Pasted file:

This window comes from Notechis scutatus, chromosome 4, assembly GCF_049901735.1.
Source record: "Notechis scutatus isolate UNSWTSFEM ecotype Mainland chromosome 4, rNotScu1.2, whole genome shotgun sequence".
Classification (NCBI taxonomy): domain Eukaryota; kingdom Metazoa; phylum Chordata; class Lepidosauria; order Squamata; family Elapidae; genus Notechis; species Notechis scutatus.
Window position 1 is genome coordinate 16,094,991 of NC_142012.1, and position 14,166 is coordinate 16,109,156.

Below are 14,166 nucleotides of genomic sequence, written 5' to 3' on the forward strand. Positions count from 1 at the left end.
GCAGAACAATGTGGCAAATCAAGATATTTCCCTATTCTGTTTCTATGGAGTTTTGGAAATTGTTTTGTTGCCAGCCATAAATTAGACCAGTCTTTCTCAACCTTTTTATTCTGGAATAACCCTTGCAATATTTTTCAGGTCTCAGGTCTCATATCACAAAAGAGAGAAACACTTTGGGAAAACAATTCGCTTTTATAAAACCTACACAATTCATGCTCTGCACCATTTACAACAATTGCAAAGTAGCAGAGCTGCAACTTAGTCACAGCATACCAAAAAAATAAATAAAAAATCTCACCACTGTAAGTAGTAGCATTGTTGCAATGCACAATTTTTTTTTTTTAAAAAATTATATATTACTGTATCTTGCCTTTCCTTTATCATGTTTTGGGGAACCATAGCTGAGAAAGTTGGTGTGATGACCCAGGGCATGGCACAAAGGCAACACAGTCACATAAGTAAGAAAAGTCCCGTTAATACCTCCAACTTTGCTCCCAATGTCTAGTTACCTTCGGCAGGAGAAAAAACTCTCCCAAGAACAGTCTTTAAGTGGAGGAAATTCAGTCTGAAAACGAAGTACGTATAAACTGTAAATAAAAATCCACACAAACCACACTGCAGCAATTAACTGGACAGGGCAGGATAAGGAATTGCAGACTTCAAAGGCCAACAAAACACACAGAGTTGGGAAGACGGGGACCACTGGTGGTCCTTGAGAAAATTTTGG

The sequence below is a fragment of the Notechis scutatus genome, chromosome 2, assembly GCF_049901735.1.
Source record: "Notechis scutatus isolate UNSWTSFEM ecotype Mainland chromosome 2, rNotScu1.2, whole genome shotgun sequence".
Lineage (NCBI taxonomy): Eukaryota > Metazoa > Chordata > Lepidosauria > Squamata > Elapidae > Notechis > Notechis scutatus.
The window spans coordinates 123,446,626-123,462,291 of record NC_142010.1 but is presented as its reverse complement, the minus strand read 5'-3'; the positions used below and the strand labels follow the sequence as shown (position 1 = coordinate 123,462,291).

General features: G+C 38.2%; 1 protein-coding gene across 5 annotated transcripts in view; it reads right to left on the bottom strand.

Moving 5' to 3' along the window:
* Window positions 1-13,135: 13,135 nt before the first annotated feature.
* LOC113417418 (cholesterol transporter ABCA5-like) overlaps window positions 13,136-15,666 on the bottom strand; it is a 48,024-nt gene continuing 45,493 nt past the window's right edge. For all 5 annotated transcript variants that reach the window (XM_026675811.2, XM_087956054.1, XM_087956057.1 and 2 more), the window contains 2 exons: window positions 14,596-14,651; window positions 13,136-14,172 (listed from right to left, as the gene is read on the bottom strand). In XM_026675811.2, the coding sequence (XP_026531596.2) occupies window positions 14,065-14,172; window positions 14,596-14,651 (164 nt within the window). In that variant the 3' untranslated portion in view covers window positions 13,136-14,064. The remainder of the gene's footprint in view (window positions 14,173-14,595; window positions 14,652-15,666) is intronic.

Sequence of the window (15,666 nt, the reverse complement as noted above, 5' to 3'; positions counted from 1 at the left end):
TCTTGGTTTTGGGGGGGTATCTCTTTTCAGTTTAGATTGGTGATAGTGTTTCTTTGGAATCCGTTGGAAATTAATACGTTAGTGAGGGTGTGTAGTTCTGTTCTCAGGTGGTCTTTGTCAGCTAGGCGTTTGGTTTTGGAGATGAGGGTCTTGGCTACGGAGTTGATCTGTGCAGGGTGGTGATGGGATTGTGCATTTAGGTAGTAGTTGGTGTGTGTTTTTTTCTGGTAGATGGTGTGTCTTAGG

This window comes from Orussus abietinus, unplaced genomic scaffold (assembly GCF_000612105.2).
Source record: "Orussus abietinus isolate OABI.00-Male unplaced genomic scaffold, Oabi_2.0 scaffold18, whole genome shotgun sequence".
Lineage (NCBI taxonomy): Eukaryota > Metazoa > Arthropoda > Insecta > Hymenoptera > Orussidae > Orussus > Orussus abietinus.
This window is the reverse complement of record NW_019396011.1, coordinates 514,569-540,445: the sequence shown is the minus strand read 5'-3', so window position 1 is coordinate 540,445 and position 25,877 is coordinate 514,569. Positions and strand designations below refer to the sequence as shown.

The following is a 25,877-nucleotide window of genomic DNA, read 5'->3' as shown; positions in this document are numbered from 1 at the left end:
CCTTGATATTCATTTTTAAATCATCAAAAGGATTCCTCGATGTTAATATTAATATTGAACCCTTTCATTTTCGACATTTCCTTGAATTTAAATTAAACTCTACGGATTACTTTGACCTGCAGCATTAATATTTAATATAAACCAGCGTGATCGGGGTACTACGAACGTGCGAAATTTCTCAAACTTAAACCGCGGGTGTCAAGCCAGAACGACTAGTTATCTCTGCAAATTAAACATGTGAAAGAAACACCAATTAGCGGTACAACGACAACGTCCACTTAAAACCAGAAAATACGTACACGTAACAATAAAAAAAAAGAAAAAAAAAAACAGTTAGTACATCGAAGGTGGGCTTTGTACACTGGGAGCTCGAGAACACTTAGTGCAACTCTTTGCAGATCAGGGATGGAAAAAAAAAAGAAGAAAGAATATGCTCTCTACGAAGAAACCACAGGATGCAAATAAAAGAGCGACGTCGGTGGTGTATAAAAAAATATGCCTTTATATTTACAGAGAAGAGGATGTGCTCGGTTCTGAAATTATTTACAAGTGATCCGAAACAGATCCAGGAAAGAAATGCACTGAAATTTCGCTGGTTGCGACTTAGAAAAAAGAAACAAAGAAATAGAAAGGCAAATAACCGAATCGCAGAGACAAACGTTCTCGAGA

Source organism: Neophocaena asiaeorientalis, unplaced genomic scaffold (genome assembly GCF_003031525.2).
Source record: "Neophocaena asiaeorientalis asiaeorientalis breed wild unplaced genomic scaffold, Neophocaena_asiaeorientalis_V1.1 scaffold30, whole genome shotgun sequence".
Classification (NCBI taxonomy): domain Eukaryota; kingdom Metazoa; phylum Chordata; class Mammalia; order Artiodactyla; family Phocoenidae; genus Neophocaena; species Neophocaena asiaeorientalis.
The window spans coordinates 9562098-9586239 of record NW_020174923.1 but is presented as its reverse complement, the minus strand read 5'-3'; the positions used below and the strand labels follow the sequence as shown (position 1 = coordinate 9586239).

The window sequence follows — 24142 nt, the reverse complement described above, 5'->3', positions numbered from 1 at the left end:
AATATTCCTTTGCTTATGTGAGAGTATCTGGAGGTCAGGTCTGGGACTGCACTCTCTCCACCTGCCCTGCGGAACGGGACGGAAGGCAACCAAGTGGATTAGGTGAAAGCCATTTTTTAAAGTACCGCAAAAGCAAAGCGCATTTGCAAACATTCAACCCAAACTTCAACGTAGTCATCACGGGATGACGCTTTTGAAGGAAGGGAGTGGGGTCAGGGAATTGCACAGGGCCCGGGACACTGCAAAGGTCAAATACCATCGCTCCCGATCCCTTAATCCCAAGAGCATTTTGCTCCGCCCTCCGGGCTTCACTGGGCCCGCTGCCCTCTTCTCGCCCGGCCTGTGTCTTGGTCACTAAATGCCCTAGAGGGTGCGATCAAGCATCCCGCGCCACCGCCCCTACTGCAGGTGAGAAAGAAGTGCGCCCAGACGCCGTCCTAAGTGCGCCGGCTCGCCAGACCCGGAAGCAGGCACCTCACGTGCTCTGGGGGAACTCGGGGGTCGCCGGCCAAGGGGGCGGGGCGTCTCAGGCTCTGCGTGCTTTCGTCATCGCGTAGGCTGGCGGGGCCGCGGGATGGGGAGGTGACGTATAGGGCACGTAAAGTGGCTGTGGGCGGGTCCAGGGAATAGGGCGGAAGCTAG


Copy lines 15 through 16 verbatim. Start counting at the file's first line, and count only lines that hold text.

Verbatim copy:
Sequence of the window (15,666 nt, the reverse complement as noted above, 5' to 3'; positions counted from 1 at the left end):
TCTTGGTTTTGGGGGGGTATCTCTTTTCAGTTTAGATTGGTGATAGTGTTTCTTTGGAATCCGTTGGAAATTAATACGTTAGTGAGGGTGTGTAGTTCTGTTCTCAGGTGGTCTTTGTCAGCTAGGCGTTTGGTTTTGGAGATGAGGGTCTTGGCTACGGAGTTGATCTGTGCAGGGTGGTGATGGGATTGTGCATTTAGGTAGTAGTTGGTGTGTGTTTTTTTCTGGTAGATGGTGTGTCTTAGG